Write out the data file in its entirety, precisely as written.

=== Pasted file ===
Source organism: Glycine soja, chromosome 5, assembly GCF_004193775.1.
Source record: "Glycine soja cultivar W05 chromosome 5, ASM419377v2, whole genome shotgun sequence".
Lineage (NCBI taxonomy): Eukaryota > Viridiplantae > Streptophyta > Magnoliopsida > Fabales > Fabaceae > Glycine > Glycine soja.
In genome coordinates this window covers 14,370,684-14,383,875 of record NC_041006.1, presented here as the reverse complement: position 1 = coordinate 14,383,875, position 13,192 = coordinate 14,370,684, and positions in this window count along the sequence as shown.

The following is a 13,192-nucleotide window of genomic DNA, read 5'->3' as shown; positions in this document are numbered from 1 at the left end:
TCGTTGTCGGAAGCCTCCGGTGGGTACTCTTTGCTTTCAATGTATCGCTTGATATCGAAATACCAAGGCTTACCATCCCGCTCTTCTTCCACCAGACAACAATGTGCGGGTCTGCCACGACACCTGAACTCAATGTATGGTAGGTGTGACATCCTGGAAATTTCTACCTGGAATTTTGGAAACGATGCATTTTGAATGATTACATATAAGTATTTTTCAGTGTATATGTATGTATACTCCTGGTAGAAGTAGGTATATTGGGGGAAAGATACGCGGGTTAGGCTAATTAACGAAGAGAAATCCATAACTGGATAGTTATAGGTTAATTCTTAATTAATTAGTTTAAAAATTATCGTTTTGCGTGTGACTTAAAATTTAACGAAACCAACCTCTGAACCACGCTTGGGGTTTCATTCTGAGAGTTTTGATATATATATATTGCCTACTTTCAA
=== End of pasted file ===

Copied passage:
Source organism: Glycine soja, chromosome 5, assembly GCF_004193775.1.
Source record: "Glycine soja cultivar W05 chromosome 5, ASM419377v2, whole genome shotgun sequence".
Lineage (NCBI taxonomy): Eukaryota > Viridiplantae > Streptophyta > Magnoliopsida > Fabales > Fabaceae > Glycine > Glycine soja.
In genome coordinates this window covers 14,370,684-14,383,875 of record NC_041006.1, presented here as the reverse complement: position 1 = coordinate 14,383,875, position 13,192 = coordinate 14,370,684, and positions in this window count along the sequence as shown.

The following is a 13,192-nucleotide window of genomic DNA, read 5'->3' as shown; positions in this document are numbered from 1 at the left end:
TCGTTGTCGGAAGCCTCCGGTGGGTACTCTTTGCTTTCAATGTATCGCTTGATATCGAAATACCAAGGCTTACCATCCCGCTCTTCTTCCACCAGACAACAATGTGCGGGTCTGCCACGACACCTGAACTCAATGTATGGTAGGTGTGACATCCTGGAAATTTCTACCTGGAATTTTGGAAACGATGCATTTTGAATGATTACATATAAGTATTTTTCAGTGTATATGTATGTATACTCCTGGTAGAAGTAGGTATATTGGGGGAAAGATACGCGGGTTAGGCTAATTAACGAAGAGAAATCCATAACTGGATAGTTATAGGTTAATTCTTAATTAATTAGTTTAAAAATTATCGTTTTGCGTGTGACTTAAAATTTAACGAAACCAACCTCTGAACCACGCTTGGGGTTTCATTCTGAGAGTTTTGATATATATATATTGCCTACTTTCAA